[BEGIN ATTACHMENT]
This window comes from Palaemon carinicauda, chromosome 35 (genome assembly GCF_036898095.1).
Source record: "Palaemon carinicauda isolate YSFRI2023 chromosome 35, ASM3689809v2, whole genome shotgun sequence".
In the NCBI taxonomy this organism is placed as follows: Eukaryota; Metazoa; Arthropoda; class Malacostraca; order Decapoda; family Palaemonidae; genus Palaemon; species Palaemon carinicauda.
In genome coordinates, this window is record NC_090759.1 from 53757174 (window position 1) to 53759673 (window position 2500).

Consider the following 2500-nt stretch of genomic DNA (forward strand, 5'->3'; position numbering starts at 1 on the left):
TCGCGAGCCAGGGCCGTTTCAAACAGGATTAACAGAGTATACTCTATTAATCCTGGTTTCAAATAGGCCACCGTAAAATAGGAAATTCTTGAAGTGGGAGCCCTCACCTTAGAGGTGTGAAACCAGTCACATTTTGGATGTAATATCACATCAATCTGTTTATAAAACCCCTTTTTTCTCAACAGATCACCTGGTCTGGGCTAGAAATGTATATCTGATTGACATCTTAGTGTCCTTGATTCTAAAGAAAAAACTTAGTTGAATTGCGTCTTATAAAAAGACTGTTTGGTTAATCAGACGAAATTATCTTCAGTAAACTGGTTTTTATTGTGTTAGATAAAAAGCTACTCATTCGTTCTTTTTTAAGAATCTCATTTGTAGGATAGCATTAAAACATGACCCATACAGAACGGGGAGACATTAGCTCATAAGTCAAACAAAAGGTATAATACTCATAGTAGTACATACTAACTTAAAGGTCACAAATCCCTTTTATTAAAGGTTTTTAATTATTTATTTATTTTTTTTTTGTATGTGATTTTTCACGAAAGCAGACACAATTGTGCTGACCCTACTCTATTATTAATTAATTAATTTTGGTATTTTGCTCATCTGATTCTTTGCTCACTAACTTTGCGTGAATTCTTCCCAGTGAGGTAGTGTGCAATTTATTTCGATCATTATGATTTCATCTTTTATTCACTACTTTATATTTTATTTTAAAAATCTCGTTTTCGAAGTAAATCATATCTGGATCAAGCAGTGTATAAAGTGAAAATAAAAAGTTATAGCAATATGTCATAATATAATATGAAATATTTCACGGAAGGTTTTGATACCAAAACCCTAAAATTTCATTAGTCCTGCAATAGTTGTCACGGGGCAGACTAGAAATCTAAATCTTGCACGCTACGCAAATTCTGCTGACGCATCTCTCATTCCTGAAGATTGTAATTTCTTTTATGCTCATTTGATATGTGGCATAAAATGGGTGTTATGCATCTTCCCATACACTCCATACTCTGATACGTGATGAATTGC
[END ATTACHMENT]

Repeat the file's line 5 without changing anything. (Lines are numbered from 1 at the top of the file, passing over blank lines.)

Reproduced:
Consider the following 2500-nt stretch of genomic DNA (forward strand, 5'->3'; position numbering starts at 1 on the left):